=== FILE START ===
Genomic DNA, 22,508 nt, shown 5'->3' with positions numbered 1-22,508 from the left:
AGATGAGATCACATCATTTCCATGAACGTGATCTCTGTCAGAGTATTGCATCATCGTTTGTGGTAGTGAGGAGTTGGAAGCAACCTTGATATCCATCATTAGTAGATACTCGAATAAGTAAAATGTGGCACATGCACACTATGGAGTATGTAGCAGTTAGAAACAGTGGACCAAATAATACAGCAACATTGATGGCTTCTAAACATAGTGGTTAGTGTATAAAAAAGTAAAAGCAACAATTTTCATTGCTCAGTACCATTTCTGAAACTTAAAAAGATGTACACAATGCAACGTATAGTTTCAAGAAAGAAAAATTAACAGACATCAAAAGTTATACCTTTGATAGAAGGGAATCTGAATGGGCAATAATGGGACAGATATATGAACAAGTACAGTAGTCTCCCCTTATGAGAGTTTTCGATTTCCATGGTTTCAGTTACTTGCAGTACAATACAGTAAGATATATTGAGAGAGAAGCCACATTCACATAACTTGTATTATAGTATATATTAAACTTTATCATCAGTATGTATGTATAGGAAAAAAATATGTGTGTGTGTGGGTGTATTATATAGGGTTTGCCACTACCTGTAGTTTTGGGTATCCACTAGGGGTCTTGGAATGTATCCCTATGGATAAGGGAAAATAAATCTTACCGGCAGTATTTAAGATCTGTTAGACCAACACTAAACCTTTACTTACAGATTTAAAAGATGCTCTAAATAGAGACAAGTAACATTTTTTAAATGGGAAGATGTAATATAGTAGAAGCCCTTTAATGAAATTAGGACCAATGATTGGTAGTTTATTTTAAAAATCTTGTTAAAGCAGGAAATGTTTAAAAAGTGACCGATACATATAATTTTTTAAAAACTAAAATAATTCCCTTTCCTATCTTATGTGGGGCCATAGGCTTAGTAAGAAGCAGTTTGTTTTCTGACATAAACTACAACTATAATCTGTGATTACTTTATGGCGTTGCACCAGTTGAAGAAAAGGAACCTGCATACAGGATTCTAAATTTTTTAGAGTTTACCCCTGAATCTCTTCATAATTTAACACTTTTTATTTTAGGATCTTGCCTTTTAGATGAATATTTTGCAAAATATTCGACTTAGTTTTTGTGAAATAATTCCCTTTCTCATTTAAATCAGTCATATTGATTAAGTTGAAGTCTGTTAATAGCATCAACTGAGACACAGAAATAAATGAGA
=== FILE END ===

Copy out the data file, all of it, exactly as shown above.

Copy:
Genomic DNA, 22,508 nt, shown 5'->3' with positions numbered 1-22,508 from the left:
AGATGAGATCACATCATTTCCATGAACGTGATCTCTGTCAGAGTATTGCATCATCGTTTGTGGTAGTGAGGAGTTGGAAGCAACCTTGATATCCATCATTAGTAGATACTCGAATAAGTAAAATGTGGCACATGCACACTATGGAGTATGTAGCAGTTAGAAACAGTGGACCAAATAATACAGCAACATTGATGGCTTCTAAACATAGTGGTTAGTGTATAAAAAAGTAAAAGCAACAATTTTCATTGCTCAGTACCATTTCTGAAACTTAAAAAGATGTACACAATGCAACGTATAGTTTCAAGAAAGAAAAATTAACAGACATCAAAAGTTATACCTTTGATAGAAGGGAATCTGAATGGGCAATAATGGGACAGATATATGAACAAGTACAGTAGTCTCCCCTTATGAGAGTTTTCGATTTCCATGGTTTCAGTTACTTGCAGTACAATACAGTAAGATATATTGAGAGAGAAGCCACATTCACATAACTTGTATTATAGTATATATTAAACTTTATCATCAGTATGTATGTATAGGAAAAAAATATGTGTGTGTGTGGGTGTATTATATAGGGTTTGCCACTACCTGTAGTTTTGGGTATCCACTAGGGGTCTTGGAATGTATCCCTATGGATAAGGGAAAATAAATCTTACCGGCAGTATTTAAGATCTGTTAGACCAACACTAAACCTTTACTTACAGATTTAAAAGATGCTCTAAATAGAGACAAGTAACATTTTTTAAATGGGAAGATGTAATATAGTAGAAGCCCTTTAATGAAATTAGGACCAATGATTGGTAGTTTATTTTAAAAATCTTGTTAAAGCAGGAAATGTTTAAAAAGTGACCGATACATATAATTTTTTAAAAACTAAAATAATTCCCTTTCCTATCTTATGTGGGGCCATAGGCTTAGTAAGAAGCAGTTTGTTTTCTGACATAAACTACAACTATAATCTGTGATTACTTTATGGCGTTGCACCAGTTGAAGAAAAGGAACCTGCATACAGGATTCTAAATTTTTTAGAGTTTACCCCTGAATCTCTTCATAATTTAACACTTTTTATTTTAGGATCTTGCCTTTTAGATGAATATTTTGCAAAATATTCGACTTAGTTTTTGTGAAATAATTCCCTTTCTCATTTAAATCAGTCATATTGATTAAGTTGAAGTCTGTTAATAGCATCAACTGAGACACAGAAATAAATGAGA